“It is a great field. It’s great and rewarding to see people enjoying our product, and how much pleasure is derived from coffee, regardless of how you take it.”

“During the pandemic people drank more coffee than ever, because it brings people together” and it is this aspect that inspired them to create during this time, the Oasis tavli (backgammon) sets.

As online purchases took off during the pandemic, they also noticed that different ethnicities, Anglos, Asians among others, started buying their Greek coffee.

“In some regards, it’s a really inexpensive way of making coffee at home as well. You don’t need an espresso machine,” Chris says. “All you need is a briki and to cultivate the art of making the coffee, which is also quite rewarding.” Not to mention the health benefits that are attributed to the Greek coffee, as worldwide studies have gone as far as saying that drinking a cup a day can even increase your lifespan.

With this trend in mind, the directors were motivated to go back to the basics, changing the design on the famous blue package to feature a briki and a classic Greek coffee cup, and taking the opportunity to make the package even more user friendly.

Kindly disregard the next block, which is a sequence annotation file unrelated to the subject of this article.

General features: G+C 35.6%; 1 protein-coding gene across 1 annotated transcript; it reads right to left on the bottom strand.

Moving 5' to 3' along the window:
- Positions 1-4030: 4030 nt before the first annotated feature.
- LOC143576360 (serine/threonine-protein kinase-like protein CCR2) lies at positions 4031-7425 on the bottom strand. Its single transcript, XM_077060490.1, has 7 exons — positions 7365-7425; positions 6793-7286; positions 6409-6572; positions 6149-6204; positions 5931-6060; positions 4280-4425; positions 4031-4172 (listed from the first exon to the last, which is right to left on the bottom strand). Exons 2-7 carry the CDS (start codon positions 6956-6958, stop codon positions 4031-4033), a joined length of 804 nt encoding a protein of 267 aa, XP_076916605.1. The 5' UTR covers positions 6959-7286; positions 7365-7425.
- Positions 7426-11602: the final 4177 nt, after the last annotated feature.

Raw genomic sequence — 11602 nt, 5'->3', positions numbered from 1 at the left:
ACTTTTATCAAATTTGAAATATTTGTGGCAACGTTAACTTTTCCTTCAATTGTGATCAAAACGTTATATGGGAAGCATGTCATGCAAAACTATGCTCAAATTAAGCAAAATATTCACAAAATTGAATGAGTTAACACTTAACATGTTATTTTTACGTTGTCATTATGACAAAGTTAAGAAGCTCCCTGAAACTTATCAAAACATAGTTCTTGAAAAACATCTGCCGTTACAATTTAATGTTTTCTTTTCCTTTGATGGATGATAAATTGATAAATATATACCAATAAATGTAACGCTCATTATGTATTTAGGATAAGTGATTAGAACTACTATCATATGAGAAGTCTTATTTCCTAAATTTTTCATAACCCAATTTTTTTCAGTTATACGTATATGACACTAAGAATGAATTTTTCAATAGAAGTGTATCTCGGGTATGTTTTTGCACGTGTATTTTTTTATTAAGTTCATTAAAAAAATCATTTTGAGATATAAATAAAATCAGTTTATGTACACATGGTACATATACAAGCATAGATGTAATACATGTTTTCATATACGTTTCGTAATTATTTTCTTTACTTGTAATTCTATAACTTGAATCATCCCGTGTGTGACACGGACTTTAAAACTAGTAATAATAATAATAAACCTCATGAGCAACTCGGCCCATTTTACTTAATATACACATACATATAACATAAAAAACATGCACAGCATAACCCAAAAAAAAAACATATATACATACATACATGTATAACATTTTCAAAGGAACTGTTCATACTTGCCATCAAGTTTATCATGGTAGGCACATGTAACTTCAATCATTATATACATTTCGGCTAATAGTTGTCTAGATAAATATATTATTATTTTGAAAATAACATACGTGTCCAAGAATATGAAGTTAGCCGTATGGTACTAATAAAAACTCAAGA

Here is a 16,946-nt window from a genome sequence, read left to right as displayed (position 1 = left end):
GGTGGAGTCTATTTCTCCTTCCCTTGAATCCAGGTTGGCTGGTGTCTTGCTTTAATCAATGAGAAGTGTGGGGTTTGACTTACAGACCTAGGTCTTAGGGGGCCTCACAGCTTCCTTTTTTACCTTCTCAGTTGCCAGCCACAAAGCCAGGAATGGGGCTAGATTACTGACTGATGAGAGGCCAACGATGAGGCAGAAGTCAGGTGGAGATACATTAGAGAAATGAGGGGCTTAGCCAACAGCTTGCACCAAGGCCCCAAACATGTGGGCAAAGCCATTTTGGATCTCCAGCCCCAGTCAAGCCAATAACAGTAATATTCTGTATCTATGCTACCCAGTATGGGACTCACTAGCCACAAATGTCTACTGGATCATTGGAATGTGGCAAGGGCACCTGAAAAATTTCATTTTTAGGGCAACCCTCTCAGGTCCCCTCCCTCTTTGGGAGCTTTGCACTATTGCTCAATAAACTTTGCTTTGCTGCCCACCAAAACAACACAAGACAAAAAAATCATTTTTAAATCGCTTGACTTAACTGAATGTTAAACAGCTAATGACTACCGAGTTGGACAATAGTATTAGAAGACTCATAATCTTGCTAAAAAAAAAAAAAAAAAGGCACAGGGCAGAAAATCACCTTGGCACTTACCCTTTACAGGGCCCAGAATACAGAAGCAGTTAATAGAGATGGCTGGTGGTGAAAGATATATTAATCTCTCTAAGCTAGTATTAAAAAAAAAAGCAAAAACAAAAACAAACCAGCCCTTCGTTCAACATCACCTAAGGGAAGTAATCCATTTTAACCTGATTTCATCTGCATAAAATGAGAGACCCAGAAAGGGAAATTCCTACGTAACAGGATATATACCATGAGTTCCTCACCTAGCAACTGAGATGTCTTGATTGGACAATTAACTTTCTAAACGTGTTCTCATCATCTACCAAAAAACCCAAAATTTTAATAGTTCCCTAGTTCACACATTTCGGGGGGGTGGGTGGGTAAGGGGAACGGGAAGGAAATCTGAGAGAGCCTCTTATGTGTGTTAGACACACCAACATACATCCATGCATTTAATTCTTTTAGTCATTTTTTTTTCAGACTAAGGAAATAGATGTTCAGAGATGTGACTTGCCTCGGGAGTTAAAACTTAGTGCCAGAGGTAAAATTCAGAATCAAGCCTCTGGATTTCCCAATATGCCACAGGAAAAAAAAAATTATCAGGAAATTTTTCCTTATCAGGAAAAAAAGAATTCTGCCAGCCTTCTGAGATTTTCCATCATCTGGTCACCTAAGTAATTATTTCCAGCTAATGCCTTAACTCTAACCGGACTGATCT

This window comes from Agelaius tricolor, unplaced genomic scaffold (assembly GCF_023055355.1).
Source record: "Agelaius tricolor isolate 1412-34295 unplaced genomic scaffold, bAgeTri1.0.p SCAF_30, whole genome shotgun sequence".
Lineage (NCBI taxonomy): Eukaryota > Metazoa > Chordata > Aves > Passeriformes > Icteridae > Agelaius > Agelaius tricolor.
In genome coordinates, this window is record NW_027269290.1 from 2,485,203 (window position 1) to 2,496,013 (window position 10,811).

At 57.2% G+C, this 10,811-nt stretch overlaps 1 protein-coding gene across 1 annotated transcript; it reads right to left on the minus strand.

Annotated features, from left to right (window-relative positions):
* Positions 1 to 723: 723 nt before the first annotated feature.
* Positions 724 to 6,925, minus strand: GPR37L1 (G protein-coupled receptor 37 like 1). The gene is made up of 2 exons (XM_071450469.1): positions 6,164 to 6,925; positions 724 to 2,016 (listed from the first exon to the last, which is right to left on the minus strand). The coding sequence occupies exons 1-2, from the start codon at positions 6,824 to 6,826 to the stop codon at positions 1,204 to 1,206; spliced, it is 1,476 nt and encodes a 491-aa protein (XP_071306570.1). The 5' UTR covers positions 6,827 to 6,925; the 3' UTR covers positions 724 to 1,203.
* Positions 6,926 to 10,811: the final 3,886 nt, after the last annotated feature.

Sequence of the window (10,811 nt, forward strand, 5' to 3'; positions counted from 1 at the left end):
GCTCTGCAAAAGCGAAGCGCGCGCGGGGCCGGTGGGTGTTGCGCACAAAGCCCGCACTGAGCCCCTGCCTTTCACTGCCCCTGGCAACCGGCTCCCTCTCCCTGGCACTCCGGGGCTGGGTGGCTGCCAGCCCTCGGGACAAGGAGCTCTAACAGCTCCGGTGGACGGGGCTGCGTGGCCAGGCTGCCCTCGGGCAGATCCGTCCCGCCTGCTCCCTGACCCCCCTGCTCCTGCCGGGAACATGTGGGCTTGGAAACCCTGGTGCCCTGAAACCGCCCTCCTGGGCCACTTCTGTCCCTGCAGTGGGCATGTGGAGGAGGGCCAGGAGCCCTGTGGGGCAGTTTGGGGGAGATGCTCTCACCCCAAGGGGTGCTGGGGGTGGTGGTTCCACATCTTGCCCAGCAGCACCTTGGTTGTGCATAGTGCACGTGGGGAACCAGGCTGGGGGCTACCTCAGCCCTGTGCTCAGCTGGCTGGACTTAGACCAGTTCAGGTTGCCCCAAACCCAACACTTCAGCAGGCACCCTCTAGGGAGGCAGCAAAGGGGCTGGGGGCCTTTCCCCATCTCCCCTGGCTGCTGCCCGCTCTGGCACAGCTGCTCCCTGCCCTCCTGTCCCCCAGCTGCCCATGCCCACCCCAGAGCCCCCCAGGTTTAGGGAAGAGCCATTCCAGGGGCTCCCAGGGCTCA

“The refreshed look celebrates OASIS’ distinct brand blue and stays true to its time-honoured roots by featuring the iconic briki and coffee cup on the front,” Chris Togias says. Photo: Supplied

“The refreshed look celebrates OASIS’ distinct brand blue and stays true to its time-honoured roots by featuring the iconic briki and coffee cup on the front,” Chris Togias says.

“Whilst OASIS coffee was created allowing Australians to enjoy an authentic tasting fresh Greek style coffee at home, we love seeing our pulverised coffee being discovered by “foodies” who are delighting in the experience of brewing a coffee with a briki, and a wave of second and third generations who continue to enjoy the Greek coffee culture.”

The blue package of pulverised Greek coffee has the highest loyalty of any coffee on the supermarket shelf. And that is something the owners are extremely proud of.

“We make sure that we push it out as much as we can, and we try to support the local community as well. We can’t wait to get back to the Antipodes festival in October,” they say as they plan to make their OASIS stand bigger and better than ever, and can’t wait for you to stop by to say hello.

The company, from the very beginning held a close connection to the Greek community, regularly sponsoring and supporting events, concerts, fundraisers, which of course they never failed to attend.

Peter Patisteas remembers from his childhood that there were “too many dances and events to count.”

“For our customers who drink Greek coffee, it is all about the kamaiki,” the thick bubbles that give the Greek coffee a lasting rich taste. Photo: Supplied

“Reflecting on this I am seriously still in awe of their commitment to both work and play, and a deep energy to resource both,” he says of his father and uncle.

“They were always impeccably dressed. White shirt, tie and dress shoes. Whether behind the coffee machine, pouring a Greek coffee or on the BBQ, they were impeccably dressed. Both Dennis and Peter are still community focused with active roles in their respective community groups (AHEPA, RSL, Regional Community Groups), and continue to support active change in our communities.”